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Look! Up In the Sky! It’s ... Illegal!

The FAA recruits local cops to police drones.

Last week, the Federal Aviation Administration published a 12-page memo encouraging local police to identify individuals flying what it calls "Unmanned Aircraft Systems" without the agency's permission. The label covers a huge swath of remote-controlled planes and copters, from large, fixed-wing industrial crafts that can be used for surveying or agriculture to the 4-ounce quadcopters sold for $40 as toys.

The Phantom 1 drone, popular with hobbyists.

The document lays out the agency’s restrictions on drones, summarizing policies that have been in place for months or even years. With a few exceptions, commercial drone use, with or without cameras, is not allowed. Hobbyists can fly small drones – no higher than 400 feet – and away from airports, stadiums and Disney Parks.

But what’s most notable about the memo is not the regulations, but the fact that the FAA is doing something it has never done before: Publicly asking local cops throughout the country to help it police drones. Among the agency’s requests, it wants cops who spot unauthorized flights to alert the regional FAA office, identify the drone’s pilot, collect names of witnesses, photograph the scene, and gather evidence for FAA investigators.

“The purpose is not so much to have the cop on the beat looking to bust somebody for operating an unmanned aircraft commercially,” says FAA spokesman Les Dorr. “If they see someone operating an unmanned system in an unsafe manner, that's where we want them to identify the operator and, if possible, stop the operation."

Observers of the burgeoning drone industry, however, see the FAA’s plea as unrealistic. In 2012, Congress instructed the agency to craft new rules – which are expected to go into effect in 2016 at the earliest – to allow unmanned aircraft to operate in the U.S. In the meantime, thousands of drones are being sold each year, making it increasingly difficult for the FAA, or anyone else, to track and regulate their use.

"It will be impossible for this agency to control what consumers are doing with these devices in their backyards and town parks," says Brendan Schulman, head of commercial drone law at the New York City firm of Kramer Levin. Late last year, Schulman petitioned the FAA to treat small drones of 3 pounds or less – the FAA currently considers anything under 55 pounds as “small” – as a separate class and ease the restrictions.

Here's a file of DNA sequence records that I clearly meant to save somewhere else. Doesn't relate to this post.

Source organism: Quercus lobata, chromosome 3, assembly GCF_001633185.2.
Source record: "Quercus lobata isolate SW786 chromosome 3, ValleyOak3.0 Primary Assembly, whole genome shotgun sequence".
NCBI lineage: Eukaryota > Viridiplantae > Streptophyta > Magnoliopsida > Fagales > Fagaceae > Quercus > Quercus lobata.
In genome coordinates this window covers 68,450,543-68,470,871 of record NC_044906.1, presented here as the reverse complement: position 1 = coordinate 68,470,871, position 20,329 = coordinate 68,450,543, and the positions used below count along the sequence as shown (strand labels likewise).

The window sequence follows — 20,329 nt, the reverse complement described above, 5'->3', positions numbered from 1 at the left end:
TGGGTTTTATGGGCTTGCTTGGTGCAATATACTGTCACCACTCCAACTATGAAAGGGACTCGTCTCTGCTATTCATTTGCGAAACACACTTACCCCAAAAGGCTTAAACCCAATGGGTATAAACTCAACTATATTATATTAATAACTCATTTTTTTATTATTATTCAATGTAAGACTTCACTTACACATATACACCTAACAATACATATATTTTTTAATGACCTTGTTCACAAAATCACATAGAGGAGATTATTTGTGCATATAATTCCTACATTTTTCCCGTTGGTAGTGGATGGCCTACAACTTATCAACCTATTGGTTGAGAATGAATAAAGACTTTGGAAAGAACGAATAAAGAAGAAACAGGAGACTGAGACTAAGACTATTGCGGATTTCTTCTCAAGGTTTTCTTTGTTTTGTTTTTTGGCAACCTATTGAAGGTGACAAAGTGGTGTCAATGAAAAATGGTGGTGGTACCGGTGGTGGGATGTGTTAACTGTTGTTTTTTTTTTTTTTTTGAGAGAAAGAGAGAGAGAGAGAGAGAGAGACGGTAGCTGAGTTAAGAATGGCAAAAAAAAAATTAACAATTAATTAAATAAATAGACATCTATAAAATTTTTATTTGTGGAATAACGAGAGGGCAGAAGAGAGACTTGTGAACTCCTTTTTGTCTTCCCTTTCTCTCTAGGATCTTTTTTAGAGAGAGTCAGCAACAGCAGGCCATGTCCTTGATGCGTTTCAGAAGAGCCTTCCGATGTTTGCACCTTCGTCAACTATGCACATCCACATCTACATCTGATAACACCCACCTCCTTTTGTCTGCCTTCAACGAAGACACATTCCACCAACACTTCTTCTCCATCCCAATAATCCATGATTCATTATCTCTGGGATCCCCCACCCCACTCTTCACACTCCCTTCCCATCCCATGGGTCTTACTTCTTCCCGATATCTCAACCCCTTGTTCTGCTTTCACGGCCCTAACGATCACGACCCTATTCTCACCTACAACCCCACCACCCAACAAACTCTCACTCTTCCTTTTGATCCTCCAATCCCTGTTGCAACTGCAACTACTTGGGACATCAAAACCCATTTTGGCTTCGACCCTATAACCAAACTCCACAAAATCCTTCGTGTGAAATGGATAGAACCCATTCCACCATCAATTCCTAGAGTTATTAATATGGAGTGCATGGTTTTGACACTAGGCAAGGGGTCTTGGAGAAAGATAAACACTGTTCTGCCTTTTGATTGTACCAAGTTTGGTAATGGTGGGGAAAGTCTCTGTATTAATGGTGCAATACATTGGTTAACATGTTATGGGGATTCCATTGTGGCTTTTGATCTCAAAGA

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There’s no shortage of companies waiting for the airspace to change, so they can get to work. More than 200 have applied to the FAA for exemptions from its commercial ban. Only 14, including film production outfits and realtors, have received one thus far. That backlog, coupled with the long delayed new rules, has led countless other companies to simply ignore the FAA and keep flying. "The technology got ahead of the rulemaking, which often happens,” says Jennifer M. Nowak, who specializes in aviation regulation in the Washington, DC offices of the law firm of Holland & Knight.

Deputy Derek Johnson of Colorado's Mesa County Sheriff's Office, one of the only departments in the country with permission to fly drones.

The FAA has a multi-tiered approach to enforcing the drone ban, starting with warning letters to suspected unauthorized pilots and culminating in civil fines. To date, Dorr said, the agency has assessed fines in a grand total of five cases where it deemed drone flights careless or reckless. Hence the effort to enlist local law enforcement. But many in the industry argue that drone regulation shouldn’t be the mission of cops on the street. "Local governments are not familiar with the [unmanned aircraft system] drone regulation," says Nowak. "You could run into issues where the local law enforcement just doesn't know what to look for."

In one case in Ohio last spring, a hobbyist was charged with a felony of obstructing official business after he filmed the scene of a car crash from the air with his quadcopter. The charges were later dropped. More recently, in late December, an incident in England underscored the difficulty for local police getting involved in aviation policy. A drone operator who had permission from the country's Civil Aviation Authority to fly was arrested while his craft was still in the air. Three officers handcuffed the photographer and tried to land his quadcopter themselves.

But the bigger hurdle to proper enforcement may be getting officers, burdened with a slew of other calls, to look out for drones in the first place. “There’s no way we're going to do that,” says Heather Benjamin, the public information officer of Mesa County sheriff’s department in Mesa County, Colo. The department is one of the few civilian police agencies in the country with federal permission to fly a drone. Since 2009, the department has used several drones to police the county’s more than 3,000 square miles. According to Benjamin, an unmanned helicopter and a fixed-wing remote controlled plane have replaced an airplane in aiding rescue missions, searches for fugitives, and aerial crime scene photography.

Despite the department's enthusiasm for using drones (safely and ethically), Benjamin had not heard of the FAA's memo and believes it's unlikely sheriff's officers would help track drone usage. "We're not going to police something for the FAA," she says. "That's not the business that we're in. We have enough on our plate."